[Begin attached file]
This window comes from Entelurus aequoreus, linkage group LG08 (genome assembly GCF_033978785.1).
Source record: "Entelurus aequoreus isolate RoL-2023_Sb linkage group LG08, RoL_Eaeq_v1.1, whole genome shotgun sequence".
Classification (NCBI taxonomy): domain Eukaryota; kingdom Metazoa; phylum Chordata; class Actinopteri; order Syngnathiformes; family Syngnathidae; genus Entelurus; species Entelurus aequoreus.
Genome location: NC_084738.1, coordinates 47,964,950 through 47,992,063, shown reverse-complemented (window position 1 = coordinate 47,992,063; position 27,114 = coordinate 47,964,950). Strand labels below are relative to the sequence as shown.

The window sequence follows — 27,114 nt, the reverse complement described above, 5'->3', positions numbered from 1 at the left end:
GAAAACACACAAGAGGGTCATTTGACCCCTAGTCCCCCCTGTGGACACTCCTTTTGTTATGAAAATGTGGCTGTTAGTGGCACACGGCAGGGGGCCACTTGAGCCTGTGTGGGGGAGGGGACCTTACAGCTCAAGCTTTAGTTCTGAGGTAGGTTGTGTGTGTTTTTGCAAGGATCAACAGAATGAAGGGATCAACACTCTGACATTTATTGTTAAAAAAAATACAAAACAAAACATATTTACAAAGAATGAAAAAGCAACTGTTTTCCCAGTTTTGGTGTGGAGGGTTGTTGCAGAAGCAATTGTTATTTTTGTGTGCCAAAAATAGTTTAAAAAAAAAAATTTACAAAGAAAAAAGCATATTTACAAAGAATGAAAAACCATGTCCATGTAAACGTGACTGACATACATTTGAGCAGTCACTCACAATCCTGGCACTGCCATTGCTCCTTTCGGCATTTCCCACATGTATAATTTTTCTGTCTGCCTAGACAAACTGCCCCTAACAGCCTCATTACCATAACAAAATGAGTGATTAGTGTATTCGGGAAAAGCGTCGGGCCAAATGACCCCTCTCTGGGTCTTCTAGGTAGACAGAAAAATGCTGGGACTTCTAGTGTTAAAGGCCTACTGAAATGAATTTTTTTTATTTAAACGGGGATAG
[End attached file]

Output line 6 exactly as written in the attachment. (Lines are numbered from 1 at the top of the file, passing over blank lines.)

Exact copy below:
GAAAACACACAAGAGGGTCATTTGACCCCTAGTCCCCCCTGTGGACACTCCTTTTGTTATGAAAATGTGGCTGTTAGTGGCACACGGCAGGGGGCCACTTGAGCCTGTGTGGGGGAGGGGACCTTACAGCTCAAGCTTTAGTTCTGAGGTAGGTTGTGTGTGTTTTTGCAAGGATCAACAGAATGAAGGGATCAACACTCTGACATTTATTGTTAAAAAAAATACAAAACAAAACATATTTACAAAGAATGAAAAAGCAACTGTTTTCCCAGTTTTGGTGTGGAGGGTTGTTGCAGAAGCAATTGTTATTTTTGTGTGCCAAAAATAGTTTAAAAAAAAAAATTTACAAAGAAAAAAGCATATTTACAAAGAATGAAAAACCATGTCCATGTAAACGTGACTGACATACATTTGAGCAGTCACTCACAATCCTGGCACTGCCATTGCTCCTTTCGGCATTTCCCACATGTATAATTTTTCTGTCTGCCTAGACAAACTGCCCCTAACAGCCTCATTACCATAACAAAATGAGTGATTAGTGTATTCGGGAAAAGCGTCGGGCCAAATGACCCCTCTCTGGGTCTTCTAGGTAGACAGAAAAATGCTGGGACTTCTAGTGTTAAAGGCCTACTGAAATGAATTTTTTTTATTTAAACGGGGATAG